A tomb is a house, chamber or vault for the dead. The original purpose of a tomb was to protect the dead and provide the deceased with a dwelling equipped with necessities for the afterlife. Tombs probably arose from the prehistoric practice of burying the deceased in their own homes. Eventually, tombs were replaced with graves and funerary urns, and the practice of building tombs died out during the Renaissance. Some of the most famous tombs in the world include the pyramids of Egypt, the Taj Mahal, the Thirteen Tombs of the Ming Dynasty, the Church of the Holy Sepulchre and the Prophet's Mosque in Medina.
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Did You Know?
The Greek historian Herodotus claimed that it took 100,000 men to build the Great Pyramid of Egypt, but modern archaeologists have revised that number downward to 20,000. Remarkably, this is around the same number of men that it took to build the much less immense but still glorious Taj Mahal.
History of Tombs
The earliest tombs were actually houses. In many prehistoric cultures people buried their dead in their own homes with their daily effects, to provide a dwelling and necessities for the deceased in the afterlife. Later people began to bury their dead outside of their homes, but the tombs they constructed were still built to resemble houses. In the Stone Age tombs were typically shaped like houses, with two large vertical stones and another stone slab laid horizontally across them as the "roof." They too were filled with tools, food and personal possessions necessary for the next life. In Ancient Greece and Rome tombs continued to be furnished with daily effects, but their purpose expanded beyond providing shelter and personal effects for the dead to providing an impressive visual memorial for the living. Ancient Egypt boasted the most remarkable of these memorial tombs: the Great Pyramids. Tombs continued to be constructed throughout the Middle Ages up into the 16th century, when churches themselves often served as tombs. By the Renaissance the practice of building tombs mostly died out in the West and was replaced by the practice of constructing monuments or memorials, often along with funerary urns.
The Egyptian Pyramids
The monumental pyramids of Ancient Egypt are perhaps the most famous tombs in the world. The origins of the pyramids were mastabas, Arabic for "benches," which were mud or brick rectangular structures built over graves during Ancient Egypt's First Dynasty (c. 2925–c. 2775 B.C.). The Step Pyramid of Djoser, a pyramid built by this pharaoh in the Third Dynasty (c. 2650-2575 B.C.), was the first mastaba to be made of stone and to take on the distinctive pyramid shape.
The most famous of the Egyptian pyramids are the three massive tombs of the Fourth Dynasty (c. 2575–2465 B.C.). These monumental pyramids built for the pharaohs Khufu, Khafre and Menkaure housed the royal mummies and their worldly effects thought to protect and be used by the kings in their afterlife. The Great Pyramid of Giza, built for Khufu, is the largest, soaring to a height of around 480 feet, and is the last standing of the Seven Wonders of the World. It is estimated that it took about 20,000 workers to construct the Great Pyramid over a period of about 20 years. The king and queen's burial chambers are situated deep within the massive pyramid. Also part of the Giza complex are two mortuary temples honoring Khufu. Although the three pyramids have been looted over the centuries, extensive hieroglyphs and some surviving artifacts, such as jewelry and furniture discovered in the Giza pyramid complex, have helped archaeologists to learn about the Ancient Egyptian's burial and religious practices, as well as their daily life.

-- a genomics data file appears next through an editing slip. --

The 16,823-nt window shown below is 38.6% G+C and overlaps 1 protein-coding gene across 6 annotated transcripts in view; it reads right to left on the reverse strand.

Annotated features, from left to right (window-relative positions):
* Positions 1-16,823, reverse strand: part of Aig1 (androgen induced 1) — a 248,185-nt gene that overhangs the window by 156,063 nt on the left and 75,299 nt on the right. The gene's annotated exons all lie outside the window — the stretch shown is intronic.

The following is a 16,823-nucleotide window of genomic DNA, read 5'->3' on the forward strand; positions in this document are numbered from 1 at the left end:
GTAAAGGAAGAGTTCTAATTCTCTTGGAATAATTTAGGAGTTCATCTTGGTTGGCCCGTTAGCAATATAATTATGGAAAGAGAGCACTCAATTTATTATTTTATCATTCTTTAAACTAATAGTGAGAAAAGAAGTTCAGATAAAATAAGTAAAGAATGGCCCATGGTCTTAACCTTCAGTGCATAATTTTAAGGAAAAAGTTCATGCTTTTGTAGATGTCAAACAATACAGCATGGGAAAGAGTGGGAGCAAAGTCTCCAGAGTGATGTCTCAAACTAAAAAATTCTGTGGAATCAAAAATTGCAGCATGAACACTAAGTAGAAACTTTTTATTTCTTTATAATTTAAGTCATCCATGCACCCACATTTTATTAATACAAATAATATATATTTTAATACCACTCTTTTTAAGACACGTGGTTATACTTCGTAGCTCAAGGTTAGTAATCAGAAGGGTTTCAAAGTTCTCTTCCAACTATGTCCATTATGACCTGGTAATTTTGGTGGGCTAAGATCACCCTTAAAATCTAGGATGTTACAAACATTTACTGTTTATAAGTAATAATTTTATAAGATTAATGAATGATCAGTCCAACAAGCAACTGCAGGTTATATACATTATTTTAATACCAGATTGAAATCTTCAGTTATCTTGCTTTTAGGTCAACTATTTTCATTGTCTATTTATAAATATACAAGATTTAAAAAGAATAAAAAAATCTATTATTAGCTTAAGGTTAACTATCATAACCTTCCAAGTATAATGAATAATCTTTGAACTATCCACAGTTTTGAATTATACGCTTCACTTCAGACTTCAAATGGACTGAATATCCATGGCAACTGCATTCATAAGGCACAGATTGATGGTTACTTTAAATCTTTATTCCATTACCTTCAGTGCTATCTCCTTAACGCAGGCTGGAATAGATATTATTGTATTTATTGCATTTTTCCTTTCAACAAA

The Church of the Holy Sepulchre
In the case of the Church of the Holy Sepulchre, located in the Old City of Jerusalem, which is thought to be the burial place of Jesus Christ, a church was built over a pre-existing tomb. A “sepulchre” is a type of burial chamber that is carved into a hillside. The church is also said to be the location where Jesus was crucified and where Christians believe he rose from the dead.
After Constantine, the first Christian emperor of Rome, came to power in 306 he ordered that the pagan temple built on top of Jesus' tomb be demolished. Constantine's engineers unearthed Jesus’ tomb, which had been carved out of rock and enclosed it in an edicule, or "little house," and then constructed the Church of the Holy Sepulchre around the tomb. The church was dedicated in 336. Over the years, the church was damaged and refurbished several times. The Persians burned it down in 614, and then it was restored by Emperor Heraclius in 630. The Egyptians destroyed it in about 1009, and once again it was restored. Today, because of successive restorations and the influence of various Christian communities, the Holy Sepulchre’s architecture is a mix of aesthetic styles. According to an arrangement made in 1852 by the Ottoman Turks, who ruled Jerusalem at the time, six different Christian communities control the church, each with their own designated chapels within the space. This tradition continues today. The three main Christian communities are: the Greek Orthodox, the Roman Catholic and Armenian Orthodox.
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